U.S. Supreme Court

SCOTUS reinstates death sentences in 'Wichita Massacre,' cover-up killings; Sotomayor dissents

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The U.S. Supreme Court has reinstated the death sentences of three convicted Kansas murderers in a decision with only one dissent.

Justice Antonin Scalia wrote the opinion (PDF) reinstating the death sentences of Reginald and Jonathan Carr, convicted in a notorious spate of crimes in Wichita that left five people dead, and Sidney Gleason, convicted of murdering two people to cover up the robbery of an elderly man.

Justice Sonia Sotomayor was the only dissenter, and her argument was that the Supreme Court should never have accepted the cases for review. Justices Stephen G. Breyer and Ruth Bader Ginsburg joined Scalia’s majority opinion, even though Breyer called for briefing on whether the death penalty is constitutional last June in a dissent that was joined by Ginsburg.

Scalia’s majority opinion in the Kansas cases found there was no need to instruct jurors that evidence mitigating against the death penalty need not be proved beyond a reasonable doubt. The decision also found no need to sever the Carrs’ joint sentencing proceedings.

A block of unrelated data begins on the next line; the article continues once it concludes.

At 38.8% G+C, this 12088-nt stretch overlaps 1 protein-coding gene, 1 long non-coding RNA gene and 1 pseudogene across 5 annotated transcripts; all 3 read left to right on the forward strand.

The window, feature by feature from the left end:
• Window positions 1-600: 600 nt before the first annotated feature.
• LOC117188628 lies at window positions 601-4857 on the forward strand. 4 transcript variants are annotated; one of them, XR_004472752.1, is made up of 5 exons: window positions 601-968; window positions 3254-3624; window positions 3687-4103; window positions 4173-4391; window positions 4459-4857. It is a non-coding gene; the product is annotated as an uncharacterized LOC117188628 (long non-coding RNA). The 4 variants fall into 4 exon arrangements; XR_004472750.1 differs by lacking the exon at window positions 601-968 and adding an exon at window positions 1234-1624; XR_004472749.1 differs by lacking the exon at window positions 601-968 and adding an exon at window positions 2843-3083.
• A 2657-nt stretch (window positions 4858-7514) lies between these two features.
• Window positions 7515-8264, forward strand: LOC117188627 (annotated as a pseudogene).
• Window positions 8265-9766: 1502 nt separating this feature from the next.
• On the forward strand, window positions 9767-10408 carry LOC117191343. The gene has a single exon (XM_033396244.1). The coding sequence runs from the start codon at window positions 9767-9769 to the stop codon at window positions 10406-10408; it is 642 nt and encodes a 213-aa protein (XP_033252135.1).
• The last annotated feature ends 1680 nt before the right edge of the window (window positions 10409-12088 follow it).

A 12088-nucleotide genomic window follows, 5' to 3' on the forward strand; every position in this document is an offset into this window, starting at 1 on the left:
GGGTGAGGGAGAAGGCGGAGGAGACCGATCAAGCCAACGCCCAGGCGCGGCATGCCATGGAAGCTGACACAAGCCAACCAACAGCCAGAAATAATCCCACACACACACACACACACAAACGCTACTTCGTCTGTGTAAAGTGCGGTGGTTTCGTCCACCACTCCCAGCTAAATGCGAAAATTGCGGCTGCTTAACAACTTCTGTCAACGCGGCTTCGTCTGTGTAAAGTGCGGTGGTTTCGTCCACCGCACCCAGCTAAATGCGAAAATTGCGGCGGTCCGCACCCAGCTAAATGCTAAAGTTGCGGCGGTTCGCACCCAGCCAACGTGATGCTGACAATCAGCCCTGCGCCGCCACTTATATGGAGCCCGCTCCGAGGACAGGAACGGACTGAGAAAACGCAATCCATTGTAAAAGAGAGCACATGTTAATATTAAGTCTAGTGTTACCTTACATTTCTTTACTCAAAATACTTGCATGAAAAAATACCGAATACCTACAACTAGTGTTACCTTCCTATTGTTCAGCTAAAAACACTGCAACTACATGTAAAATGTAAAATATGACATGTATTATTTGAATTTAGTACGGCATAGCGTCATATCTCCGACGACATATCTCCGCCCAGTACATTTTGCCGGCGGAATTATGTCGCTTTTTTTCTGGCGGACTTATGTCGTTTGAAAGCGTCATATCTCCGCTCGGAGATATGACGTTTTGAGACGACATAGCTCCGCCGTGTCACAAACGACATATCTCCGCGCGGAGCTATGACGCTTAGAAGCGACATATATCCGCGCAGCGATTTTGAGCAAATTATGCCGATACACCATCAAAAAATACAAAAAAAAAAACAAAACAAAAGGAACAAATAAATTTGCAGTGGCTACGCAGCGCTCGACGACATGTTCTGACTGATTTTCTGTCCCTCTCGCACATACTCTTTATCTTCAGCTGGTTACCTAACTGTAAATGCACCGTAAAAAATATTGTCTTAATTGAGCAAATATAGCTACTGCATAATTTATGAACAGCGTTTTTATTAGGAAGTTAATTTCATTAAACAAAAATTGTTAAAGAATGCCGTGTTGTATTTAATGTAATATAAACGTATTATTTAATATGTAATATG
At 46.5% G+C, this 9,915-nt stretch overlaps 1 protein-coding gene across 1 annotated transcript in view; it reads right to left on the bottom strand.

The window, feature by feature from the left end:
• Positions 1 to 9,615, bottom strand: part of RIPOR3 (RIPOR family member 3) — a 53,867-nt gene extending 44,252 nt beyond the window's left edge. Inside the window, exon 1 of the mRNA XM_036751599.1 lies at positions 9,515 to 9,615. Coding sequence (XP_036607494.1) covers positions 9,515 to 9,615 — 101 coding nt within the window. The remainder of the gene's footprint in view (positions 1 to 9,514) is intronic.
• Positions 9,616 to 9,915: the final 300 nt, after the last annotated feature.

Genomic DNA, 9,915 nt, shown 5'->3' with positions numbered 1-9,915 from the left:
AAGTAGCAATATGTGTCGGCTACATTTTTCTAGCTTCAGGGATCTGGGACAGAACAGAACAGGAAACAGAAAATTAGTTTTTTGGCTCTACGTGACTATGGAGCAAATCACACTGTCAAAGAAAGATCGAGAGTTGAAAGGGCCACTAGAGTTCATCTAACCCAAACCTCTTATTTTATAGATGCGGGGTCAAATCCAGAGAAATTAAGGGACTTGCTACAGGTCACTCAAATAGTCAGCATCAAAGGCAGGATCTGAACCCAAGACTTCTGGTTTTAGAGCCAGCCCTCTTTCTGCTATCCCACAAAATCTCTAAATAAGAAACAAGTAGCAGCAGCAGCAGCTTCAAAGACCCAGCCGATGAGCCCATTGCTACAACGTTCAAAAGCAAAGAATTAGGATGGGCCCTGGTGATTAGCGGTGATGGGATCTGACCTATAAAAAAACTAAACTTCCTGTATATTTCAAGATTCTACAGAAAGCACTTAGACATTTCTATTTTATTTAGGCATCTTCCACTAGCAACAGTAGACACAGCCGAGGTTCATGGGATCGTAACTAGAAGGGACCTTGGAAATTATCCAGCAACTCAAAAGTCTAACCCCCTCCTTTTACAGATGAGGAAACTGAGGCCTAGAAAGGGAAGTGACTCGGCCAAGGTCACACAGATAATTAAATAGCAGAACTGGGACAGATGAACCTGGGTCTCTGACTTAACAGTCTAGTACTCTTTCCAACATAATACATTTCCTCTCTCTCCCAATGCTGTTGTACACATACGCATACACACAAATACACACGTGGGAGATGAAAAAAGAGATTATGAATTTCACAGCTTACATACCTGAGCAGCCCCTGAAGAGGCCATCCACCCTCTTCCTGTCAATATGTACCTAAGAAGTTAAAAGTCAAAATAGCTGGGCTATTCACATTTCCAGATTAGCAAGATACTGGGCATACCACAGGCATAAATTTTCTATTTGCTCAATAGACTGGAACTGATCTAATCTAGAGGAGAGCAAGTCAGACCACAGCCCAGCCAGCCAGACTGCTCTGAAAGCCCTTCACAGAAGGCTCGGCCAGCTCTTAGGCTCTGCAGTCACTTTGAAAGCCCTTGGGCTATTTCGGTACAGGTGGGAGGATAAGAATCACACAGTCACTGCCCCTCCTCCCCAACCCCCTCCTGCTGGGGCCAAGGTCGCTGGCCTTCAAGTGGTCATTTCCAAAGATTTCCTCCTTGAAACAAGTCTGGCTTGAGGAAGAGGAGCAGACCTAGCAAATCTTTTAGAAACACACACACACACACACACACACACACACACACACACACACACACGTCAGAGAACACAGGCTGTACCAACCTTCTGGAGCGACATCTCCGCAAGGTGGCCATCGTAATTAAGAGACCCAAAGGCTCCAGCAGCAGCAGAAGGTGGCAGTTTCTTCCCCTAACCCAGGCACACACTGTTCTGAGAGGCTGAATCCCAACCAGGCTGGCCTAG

Scalia’s opinion included a lengthy and gruesome description of the Carrs’ fatal crimes that began with the shooting death of a cellist with the Wichita symphony and ended with the execution-style slaying of four people in a soccer field. One woman survived the soccer field shootings because her hair clip deflected the bullet. Scalia said the Carrs’ crimes included rape, robbery and kidnapping, and he referred to the slayings as the “Wichita Massacre.”

Sotomayor said the court should not have granted cert in a case where the only concern is that a state overprotected its citizens. “We risk issuing opinions that, while not strictly advisory, may have little effect if a lower court is able to reinstate its holding as a matter of state law,” she wrote. The cert grant also prevents states from experimenting with the best ways to guarantee a fair trial, she said.

“The standard adage teaches that hard cases make bad law,” Sotomayor wrote. “I fear that these cases suggest a corollary: Shocking cases make too much law.”

The cases are Kansas v. Jonathan Carr, Kansas v. Reginald Carr, and Kansas v. Gleason.

Related articles:

ABA Journal: “Will the Supreme Court ‘peck away at’ capital punishment?”

ABAJournal.com: “Scalia focuses on murder details during arguments in Kansas cases, notes Breyer’s capital views”

ABAJournal.com: “Supreme Court will consider need to instruct capital jurors on mitigation burden of proof”

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